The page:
State, 668 N.E.2d 662, 667 (Ind. 1996). The amount of evidence necessary
to meet the probable cause requirement is determined on a case-by-case basis.
Peterson v. State, 674 N.E.2d 528, 536 (Ind. 1996).
A person is guilty of false informing if he gives false information in
the official investigation of the commission of a crime, knowing the report or
information to be false. Ind. Code § 35-4-2-2 (1998). In this
case, Crawford does not contest that he gave false information, but alleges that
he did not know Deeringer was involved in the official investigation of the
commission of a crime. Deeringer approached the alley in his uniform and
marked car asking if anyone had heard shots or seen people running.
He then asked Crawford about his whereabouts. It is reasonable to assume
that Deeringer was investigating some criminal activity based on his questions and appearance
and that Crawford should have realized this. Crawfords contention that he had
no basis to assume Deeringer was investigating a crime is without merit.
He does not contend that Richies statement was insufficiently reliable to constitute probable
cause. Accordingly, his arrest was not unlawful, and the trial court did
not err in denying the motion to suppress.
II. Sentence Enhancement for Use of a Firearm
Crawford contends that his right to due process and to a jury trial
was violated when his sentence for attempted murder was enhanced by five years
based on the trial courts finding beyond a reasonable doubt that he had
used a firearm in the commission of this offense. Crawford bases his
argument on Apprendi v. New Jersey, 530 U.S. 466, 491-97 (2000), in which
the United States Supreme Court held that the Sixth and Fourteenth Amendments of
the United States Constitution are violated where a defendants sentence is enhanced beyond
the statutory range based on a fact not found beyond a reasonable doubt
by a jury. We need not address this issue because the statute
allowing an additional sentence for use of a firearm by its terms is
inapplicable to this case.
Indiana Code section 35-50-2-11 allows the trial court to enhance a sentence by
five years if the defendant used a firearm in the commission of an
offense. An offense is defined as a felony under IC 35-42 that
resulted in death or serious bodily injury.
See footnote In this case, the State
charged that Crawford did knowingly or intentionally use a firearm in the commission
of said Attempted Murder. No part of Chapter 42 defines the crime
of attempted murder. Because attempted murder is not an offense as the
statute defines that term, an enhancement may not be attached to it.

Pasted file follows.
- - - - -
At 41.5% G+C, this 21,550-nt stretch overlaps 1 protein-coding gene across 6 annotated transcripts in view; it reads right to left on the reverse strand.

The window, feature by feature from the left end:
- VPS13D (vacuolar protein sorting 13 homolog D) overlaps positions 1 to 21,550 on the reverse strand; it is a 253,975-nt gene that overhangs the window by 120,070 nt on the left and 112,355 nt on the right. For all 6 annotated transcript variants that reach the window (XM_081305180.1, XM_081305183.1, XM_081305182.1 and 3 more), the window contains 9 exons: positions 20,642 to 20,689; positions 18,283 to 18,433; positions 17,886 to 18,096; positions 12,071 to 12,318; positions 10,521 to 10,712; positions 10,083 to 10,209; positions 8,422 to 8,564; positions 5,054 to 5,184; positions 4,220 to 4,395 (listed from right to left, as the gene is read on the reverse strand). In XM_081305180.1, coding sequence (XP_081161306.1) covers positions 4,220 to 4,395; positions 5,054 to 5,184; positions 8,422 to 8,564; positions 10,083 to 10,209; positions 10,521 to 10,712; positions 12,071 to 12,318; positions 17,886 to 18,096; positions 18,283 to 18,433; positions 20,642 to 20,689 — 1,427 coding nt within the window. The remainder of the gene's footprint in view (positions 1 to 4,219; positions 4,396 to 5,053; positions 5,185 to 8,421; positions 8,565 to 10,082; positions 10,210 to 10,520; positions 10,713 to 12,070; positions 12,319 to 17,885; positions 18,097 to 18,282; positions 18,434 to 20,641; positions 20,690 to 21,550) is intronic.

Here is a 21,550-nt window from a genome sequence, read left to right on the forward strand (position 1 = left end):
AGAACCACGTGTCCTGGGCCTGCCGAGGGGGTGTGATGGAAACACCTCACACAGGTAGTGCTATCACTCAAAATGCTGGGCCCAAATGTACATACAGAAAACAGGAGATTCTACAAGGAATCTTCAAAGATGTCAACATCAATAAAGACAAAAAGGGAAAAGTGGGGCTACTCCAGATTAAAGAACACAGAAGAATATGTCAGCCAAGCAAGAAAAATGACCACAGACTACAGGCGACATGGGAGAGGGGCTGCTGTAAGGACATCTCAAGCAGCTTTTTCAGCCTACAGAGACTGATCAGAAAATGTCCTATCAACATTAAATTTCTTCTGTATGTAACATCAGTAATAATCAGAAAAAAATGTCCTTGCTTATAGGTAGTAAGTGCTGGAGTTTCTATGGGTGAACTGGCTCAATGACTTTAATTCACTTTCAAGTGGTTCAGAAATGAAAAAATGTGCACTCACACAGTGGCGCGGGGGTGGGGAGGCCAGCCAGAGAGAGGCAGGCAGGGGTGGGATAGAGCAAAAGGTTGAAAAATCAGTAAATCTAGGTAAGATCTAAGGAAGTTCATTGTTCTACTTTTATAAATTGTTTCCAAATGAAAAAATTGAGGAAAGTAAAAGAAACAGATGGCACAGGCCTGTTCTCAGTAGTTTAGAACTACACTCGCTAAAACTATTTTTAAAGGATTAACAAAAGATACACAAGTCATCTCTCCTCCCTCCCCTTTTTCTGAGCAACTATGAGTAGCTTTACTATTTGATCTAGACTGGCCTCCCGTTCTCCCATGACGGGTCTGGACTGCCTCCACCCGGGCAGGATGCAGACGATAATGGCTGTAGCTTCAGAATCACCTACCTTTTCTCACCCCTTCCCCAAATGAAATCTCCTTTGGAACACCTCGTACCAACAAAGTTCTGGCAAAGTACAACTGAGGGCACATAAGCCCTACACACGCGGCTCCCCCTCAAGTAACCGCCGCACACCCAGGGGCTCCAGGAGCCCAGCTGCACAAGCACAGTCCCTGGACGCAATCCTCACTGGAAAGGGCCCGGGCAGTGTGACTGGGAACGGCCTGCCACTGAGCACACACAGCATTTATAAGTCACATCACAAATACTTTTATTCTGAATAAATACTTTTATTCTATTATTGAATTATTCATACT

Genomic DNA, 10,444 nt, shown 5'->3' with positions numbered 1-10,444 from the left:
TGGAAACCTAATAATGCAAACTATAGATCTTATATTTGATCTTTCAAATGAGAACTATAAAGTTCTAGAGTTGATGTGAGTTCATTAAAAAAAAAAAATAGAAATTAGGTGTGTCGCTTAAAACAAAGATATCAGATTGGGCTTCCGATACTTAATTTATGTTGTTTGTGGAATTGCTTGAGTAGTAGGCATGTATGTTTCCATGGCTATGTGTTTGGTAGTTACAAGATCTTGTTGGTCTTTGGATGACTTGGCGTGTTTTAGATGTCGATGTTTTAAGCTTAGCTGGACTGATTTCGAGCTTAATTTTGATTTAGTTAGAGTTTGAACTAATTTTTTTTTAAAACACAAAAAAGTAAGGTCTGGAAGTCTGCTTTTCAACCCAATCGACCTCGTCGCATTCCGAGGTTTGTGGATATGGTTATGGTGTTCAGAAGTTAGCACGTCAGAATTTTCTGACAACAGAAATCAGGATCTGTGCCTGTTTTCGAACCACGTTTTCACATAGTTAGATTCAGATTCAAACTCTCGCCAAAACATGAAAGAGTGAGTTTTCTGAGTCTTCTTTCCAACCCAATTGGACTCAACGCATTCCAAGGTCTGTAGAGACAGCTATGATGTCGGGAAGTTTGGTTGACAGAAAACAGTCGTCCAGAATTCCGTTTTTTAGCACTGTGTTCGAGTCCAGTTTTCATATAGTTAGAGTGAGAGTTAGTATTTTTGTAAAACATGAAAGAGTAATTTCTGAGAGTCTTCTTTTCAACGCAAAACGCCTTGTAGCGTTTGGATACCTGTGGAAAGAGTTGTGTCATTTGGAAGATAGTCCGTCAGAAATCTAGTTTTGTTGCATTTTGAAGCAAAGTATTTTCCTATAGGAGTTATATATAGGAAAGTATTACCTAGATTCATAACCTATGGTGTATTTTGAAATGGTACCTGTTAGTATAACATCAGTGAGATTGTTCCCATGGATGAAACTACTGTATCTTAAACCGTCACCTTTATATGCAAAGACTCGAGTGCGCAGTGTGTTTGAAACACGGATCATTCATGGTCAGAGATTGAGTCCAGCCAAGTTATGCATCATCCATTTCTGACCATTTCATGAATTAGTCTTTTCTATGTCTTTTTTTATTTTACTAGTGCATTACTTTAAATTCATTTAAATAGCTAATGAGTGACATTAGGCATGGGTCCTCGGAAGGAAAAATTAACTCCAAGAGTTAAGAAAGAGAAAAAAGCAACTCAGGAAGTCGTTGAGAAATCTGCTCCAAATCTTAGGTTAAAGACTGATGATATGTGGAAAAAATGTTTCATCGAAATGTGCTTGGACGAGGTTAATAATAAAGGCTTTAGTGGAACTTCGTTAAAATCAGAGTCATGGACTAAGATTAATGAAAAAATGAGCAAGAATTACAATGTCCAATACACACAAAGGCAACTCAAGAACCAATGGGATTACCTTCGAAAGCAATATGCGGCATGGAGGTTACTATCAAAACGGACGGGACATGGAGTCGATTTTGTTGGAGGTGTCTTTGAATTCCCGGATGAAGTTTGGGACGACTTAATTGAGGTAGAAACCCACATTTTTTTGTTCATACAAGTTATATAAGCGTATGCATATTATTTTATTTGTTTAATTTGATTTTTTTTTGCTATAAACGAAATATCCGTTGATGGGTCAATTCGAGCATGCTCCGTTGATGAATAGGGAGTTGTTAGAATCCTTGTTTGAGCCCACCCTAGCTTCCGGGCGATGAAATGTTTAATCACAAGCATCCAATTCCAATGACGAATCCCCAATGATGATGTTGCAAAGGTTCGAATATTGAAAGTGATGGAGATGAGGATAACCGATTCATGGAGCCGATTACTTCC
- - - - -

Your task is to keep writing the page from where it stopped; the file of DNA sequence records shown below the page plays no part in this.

Attempted crimes are defined in Indiana Code section 35-41-5-1:
A person attempts to commit a crime when, acting with the culpability required
for commission of the crime, he engages in conduct that constitutes a substantial
step toward commission of the crime. An attempt to commit a crime
is a felony or misdemeanor of the same class as the crime attempted.
However, an attempt to commit murder is a Class A felony.
Ellis v. State, 736 N.E.2d 731, 736 (Ind. 2000), this Court held
that attempted murder was not a crime of violence for purposes of Indiana
Code section 35-50-1-2. The Court reasoned that [c]rimes of violence is a
defined term, a straightforward list, including such crimes as murder and attempted battery.
It does not include attempted murder. Id. Although this writer
dissented from Ellis, stare decisis requires that the same reasoning applies here.
The enhancement statute identifies a specific list of crimes that may be enhanced
by reference to Chapter 42 of Title 35. Because attempted murder is
not a crime found in Indiana Code 35-42, it is not an offense
eligible for the five-year enhancement pursuant to Indiana Code section 35-50-2-11.
See footnote Because
the statute by its terms is inapplicable, we do not address the
issue Crawford raises.
The judgment of the trial court is affirmed as to the conviction and
reversed as to the enhancement. The sentence for attempted murder is reduced
to fifty years to run consecutively with the ten year robbery sentence for
a total of sixty years. The concurrent sentences for contributing to the
delinquency of a minor and false informing are affirmed.
SHEPARD, C.J., and DICKSON, SULLIVAN, and RUCKER, JJ., concur.
This includes clothing taken from Crawford, his fingerprints, glass fragments taken from
his shoes, and statements he made.
Also included as offenses are kidnapping and criminal confinement as a Class
B felony, neither of which is relevant here.
Presumably the trial court could have enhanced robbery as a Class A
felony by five years if the State had charged it.